Focusing on amnesty and increasing low-skill immigration while doing nothing to address the GOP's feeble message for low-earners was an insult to working-class voters who were opposed to vast future low-skill immigration. It was just another way for the GOP to be the party of business-first. If anything, it was made worse by the document's smarmy, we're-just-doing-this-to-win-elections tone. The insults have continued with every false promise to build the “dang” border fence a decade or two after Congress passes upfront legalization.

The arrogance and dishonesty of the GOP establishment was Donald Trump's opportunity. He has been the scourge of the GOP lobbyist and donor classes, and immigration has been his chief issue, but his references to illegal immigrants as “rapists,” his bombastic promises to make Mexico pay for the border fence, and opposition to birthright citizenship all indicate a white identity politics that limit his appeal. A majority American conservatism will be one that wins swing working-class white voters and larger shares among right-leaning nonwhites.

Winning larger shares among both groups is going to have to involve some kind of compromise within the center-right regarding immigration. The Republican establishment plan of giving the Chamber of Commerce everything it wants is not compromise. Too many people within and outside the conservative base are so opposed to Washington-style, comprehensive immigration reform that continuing to push that approach rips the center-right apart and empowers demagogues. Adopting a program of deporting the most current unauthorized immigrants isn't going to work. Among other reasons why it won't happen: less than forty percent of Americans support such a policy.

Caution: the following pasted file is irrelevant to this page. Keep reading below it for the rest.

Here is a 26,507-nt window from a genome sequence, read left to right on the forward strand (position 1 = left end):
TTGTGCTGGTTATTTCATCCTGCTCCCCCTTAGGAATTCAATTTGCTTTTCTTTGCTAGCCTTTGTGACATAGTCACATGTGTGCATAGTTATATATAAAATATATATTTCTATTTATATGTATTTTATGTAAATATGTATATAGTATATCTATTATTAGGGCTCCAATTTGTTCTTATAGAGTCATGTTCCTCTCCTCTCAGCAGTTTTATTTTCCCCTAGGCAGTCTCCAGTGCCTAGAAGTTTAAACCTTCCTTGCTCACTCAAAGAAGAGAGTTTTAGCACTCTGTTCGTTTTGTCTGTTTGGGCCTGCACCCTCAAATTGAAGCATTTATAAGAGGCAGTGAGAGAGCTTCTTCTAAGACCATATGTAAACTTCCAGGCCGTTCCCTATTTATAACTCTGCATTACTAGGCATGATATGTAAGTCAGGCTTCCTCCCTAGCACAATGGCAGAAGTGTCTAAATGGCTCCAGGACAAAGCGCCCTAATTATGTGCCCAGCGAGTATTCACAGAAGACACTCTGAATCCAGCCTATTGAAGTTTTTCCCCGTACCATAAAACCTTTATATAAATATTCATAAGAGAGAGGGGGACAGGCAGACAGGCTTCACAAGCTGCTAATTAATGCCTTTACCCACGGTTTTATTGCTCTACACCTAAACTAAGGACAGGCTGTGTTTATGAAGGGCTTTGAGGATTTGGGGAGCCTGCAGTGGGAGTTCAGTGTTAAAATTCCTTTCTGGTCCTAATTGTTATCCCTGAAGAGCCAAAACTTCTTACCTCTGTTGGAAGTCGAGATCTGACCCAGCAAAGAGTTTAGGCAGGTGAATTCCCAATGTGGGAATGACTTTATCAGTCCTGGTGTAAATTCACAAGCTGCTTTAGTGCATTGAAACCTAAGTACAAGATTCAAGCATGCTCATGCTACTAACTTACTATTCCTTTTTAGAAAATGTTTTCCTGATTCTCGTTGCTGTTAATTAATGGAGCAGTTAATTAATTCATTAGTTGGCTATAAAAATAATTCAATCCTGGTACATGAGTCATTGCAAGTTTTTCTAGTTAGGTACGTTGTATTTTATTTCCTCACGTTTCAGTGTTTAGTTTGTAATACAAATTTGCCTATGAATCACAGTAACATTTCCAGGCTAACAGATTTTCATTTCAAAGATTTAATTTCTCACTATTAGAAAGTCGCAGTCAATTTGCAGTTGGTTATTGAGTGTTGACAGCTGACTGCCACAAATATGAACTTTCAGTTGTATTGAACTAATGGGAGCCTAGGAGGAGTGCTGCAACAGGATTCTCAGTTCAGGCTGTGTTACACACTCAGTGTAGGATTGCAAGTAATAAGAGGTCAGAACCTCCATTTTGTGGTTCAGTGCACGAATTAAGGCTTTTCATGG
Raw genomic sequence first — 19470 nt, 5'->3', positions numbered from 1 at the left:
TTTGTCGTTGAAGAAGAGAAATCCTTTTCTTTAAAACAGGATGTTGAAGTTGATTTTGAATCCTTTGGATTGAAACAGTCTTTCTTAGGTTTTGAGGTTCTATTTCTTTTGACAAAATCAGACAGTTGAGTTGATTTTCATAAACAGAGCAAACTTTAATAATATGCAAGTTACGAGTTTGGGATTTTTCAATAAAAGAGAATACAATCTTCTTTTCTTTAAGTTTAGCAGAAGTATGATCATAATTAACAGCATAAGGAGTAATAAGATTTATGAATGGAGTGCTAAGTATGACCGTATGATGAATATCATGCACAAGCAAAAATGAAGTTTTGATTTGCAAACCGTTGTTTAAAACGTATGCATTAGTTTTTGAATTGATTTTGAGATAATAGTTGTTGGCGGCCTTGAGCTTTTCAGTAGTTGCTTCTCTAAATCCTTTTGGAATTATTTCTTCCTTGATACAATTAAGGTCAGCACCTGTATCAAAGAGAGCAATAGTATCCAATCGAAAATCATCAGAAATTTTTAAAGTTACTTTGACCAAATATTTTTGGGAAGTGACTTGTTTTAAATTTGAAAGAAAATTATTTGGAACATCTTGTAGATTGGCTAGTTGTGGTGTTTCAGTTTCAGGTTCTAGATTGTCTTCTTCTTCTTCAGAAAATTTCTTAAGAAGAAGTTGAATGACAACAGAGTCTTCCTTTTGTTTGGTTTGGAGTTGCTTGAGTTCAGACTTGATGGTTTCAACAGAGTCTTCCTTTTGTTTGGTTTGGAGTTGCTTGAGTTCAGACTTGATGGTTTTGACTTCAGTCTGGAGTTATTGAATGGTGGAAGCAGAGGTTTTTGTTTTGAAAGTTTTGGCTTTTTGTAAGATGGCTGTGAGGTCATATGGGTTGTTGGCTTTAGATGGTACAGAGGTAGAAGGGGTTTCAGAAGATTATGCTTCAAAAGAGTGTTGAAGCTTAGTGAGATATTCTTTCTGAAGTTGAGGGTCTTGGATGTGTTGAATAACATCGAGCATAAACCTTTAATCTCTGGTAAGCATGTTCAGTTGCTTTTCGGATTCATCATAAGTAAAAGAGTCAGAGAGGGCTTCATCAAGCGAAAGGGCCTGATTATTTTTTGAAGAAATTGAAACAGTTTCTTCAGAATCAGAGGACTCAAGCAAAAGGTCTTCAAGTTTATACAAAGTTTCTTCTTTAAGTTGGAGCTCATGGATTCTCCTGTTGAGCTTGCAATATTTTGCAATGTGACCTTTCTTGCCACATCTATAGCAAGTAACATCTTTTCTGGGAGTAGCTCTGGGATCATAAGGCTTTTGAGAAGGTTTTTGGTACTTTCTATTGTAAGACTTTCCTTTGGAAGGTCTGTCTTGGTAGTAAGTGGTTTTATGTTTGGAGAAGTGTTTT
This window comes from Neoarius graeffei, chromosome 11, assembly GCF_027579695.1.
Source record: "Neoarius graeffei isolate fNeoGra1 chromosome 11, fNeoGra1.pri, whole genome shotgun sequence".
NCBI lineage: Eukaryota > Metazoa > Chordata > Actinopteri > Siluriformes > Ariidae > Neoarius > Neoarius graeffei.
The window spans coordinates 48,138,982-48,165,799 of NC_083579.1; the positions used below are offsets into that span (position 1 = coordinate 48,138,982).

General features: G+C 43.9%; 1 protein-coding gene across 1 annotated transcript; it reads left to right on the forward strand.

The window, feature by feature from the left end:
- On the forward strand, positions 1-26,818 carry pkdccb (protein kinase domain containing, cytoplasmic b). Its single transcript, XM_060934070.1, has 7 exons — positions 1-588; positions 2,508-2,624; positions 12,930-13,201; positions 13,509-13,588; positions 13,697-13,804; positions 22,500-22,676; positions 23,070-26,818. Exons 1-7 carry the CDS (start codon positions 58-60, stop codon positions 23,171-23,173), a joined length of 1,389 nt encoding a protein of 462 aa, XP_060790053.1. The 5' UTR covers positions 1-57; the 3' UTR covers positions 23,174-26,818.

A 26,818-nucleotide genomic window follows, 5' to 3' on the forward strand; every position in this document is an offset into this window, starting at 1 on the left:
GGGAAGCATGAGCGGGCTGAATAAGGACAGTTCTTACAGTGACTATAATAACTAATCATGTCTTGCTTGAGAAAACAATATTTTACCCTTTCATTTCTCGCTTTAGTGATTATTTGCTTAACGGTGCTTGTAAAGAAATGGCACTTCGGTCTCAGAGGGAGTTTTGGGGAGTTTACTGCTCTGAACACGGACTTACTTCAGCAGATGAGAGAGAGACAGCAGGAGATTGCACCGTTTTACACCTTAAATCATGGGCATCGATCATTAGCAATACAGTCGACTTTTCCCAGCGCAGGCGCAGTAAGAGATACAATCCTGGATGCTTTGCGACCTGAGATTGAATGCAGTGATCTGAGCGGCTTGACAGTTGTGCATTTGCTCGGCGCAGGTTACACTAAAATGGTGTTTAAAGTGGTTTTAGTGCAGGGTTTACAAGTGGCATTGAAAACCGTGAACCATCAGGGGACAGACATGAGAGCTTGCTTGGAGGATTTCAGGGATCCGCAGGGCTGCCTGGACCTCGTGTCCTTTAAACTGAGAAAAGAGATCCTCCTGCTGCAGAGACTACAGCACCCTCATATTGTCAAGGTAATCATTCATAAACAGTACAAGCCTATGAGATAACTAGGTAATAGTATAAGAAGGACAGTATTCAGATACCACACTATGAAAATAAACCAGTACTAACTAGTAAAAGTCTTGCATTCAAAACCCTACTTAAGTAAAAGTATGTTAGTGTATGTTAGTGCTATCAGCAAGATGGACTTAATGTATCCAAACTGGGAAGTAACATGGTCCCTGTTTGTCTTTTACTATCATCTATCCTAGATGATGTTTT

An immigration compromise would focus on the insecurity of working-class Americans of all ethnicities—regardless of whether they were born in the United States or elsewhere. There would be no mass deportations, but unauthorized immigrants would only be legalized after border and internal enforcement were in place. The law should change so that future immigration flows favor skills and language proficiency. Economists are divided about the impact of low-skill immigration on the wages of low-skill natives, but even economists who favor increased immigration agree that future low-skill immigration reduces the wages of current low-skill immigrants. Can we agree that low-skill immigrants (and low-skill natives for that matter) have enough problems without facing wage decreases, courtesy of our immigration system?

The irony is that the burden of this compromise does not fall on either immigration restrictionists or unauthorized immigrants. Immigration enforcement still happens, and legalization still happens (in that order). Future immigration is better calibrated for a society where there are larger returns to formal education and where families with low-skill breadwinners are struggling regardless of ethnicity. The burden falls on the GOP establishment and conservatives to tell the employer lobbies that the party of lower taxes, lower government spending, and lower regulation will not design an immigration system to ensure that low-skill workers never get a raise.

Pete Spiliakos is a columnist for First Things. His previous articles can be found here.